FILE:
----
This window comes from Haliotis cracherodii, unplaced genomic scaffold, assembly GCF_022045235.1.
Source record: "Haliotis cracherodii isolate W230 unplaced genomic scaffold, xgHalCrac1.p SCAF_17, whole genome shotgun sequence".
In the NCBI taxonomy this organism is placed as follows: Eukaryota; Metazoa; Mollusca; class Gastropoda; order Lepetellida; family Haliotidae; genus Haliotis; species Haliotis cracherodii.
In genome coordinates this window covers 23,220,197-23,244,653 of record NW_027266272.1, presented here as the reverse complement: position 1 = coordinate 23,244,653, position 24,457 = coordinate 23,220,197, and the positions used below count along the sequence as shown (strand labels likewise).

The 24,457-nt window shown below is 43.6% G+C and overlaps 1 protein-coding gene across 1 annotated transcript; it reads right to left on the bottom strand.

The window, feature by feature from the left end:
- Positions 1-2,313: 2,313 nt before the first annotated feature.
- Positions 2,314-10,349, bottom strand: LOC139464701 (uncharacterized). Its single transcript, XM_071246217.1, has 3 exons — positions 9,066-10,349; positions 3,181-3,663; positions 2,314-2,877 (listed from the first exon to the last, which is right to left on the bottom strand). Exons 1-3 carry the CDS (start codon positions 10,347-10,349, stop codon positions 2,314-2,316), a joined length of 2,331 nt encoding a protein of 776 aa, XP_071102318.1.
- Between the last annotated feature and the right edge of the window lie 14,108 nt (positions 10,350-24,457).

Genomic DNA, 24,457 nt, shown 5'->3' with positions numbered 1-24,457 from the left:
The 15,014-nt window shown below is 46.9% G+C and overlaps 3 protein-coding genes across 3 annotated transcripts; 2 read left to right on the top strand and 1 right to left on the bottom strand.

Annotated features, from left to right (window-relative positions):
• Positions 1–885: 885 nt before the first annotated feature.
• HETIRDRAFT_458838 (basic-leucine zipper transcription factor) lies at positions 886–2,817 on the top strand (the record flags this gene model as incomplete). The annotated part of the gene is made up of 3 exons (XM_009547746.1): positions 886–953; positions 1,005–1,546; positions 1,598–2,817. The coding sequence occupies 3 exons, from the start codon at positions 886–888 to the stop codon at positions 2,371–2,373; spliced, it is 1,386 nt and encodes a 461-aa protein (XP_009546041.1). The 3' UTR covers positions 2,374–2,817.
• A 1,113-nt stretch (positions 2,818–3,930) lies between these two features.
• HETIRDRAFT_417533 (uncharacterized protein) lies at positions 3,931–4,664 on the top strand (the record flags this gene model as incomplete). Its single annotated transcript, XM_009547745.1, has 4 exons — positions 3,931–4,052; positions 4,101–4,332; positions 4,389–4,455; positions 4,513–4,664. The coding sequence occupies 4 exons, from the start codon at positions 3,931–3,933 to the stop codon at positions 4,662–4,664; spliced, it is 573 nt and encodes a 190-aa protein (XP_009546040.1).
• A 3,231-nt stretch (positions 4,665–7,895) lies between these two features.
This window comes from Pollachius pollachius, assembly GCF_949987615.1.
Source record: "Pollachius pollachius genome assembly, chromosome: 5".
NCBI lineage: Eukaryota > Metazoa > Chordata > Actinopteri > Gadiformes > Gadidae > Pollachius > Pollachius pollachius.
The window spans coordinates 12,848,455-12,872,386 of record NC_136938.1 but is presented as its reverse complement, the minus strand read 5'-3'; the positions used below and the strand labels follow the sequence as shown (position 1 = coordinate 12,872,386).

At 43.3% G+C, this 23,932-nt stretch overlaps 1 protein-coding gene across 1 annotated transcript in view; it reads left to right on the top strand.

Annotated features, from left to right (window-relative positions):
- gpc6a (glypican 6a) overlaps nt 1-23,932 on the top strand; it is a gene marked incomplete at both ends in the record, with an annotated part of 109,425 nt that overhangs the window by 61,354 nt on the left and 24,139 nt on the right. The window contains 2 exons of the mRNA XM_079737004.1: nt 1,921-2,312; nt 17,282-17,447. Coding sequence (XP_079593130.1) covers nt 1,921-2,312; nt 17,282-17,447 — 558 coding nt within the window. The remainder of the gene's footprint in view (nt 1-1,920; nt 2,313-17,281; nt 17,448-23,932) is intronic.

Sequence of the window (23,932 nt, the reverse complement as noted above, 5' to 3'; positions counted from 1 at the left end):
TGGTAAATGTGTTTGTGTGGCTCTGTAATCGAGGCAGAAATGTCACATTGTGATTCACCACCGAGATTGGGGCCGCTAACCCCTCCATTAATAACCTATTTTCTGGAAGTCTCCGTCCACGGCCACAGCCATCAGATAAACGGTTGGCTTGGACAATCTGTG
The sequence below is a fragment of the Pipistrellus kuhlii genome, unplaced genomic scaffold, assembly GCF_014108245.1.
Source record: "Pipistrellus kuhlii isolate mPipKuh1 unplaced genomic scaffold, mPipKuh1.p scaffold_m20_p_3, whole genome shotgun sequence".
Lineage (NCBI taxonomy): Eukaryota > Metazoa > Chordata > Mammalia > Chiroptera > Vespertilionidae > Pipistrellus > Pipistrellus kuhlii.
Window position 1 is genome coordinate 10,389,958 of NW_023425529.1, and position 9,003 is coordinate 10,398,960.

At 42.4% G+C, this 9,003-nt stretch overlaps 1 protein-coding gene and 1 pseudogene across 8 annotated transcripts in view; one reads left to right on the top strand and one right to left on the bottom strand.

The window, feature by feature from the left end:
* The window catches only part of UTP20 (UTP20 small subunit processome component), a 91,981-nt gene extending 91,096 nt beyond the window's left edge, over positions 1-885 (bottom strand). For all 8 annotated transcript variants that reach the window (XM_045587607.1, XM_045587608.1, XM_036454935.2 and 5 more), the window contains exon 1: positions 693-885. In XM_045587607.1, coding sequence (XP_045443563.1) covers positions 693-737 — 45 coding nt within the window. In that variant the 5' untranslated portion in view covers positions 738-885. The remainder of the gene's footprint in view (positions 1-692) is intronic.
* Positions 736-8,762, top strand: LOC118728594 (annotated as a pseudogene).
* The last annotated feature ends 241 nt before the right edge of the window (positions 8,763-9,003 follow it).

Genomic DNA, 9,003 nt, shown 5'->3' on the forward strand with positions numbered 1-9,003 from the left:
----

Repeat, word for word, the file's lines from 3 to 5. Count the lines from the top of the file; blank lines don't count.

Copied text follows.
In the NCBI taxonomy this organism is placed as follows: Eukaryota; Metazoa; Mollusca; class Gastropoda; order Lepetellida; family Haliotidae; genus Haliotis; species Haliotis cracherodii.
In genome coordinates this window covers 23,220,197-23,244,653 of record NW_027266272.1, presented here as the reverse complement: position 1 = coordinate 23,244,653, position 24,457 = coordinate 23,220,197, and the positions used below count along the sequence as shown (strand labels likewise).

The 24,457-nt window shown below is 43.6% G+C and overlaps 1 protein-coding gene across 1 annotated transcript; it reads right to left on the bottom strand.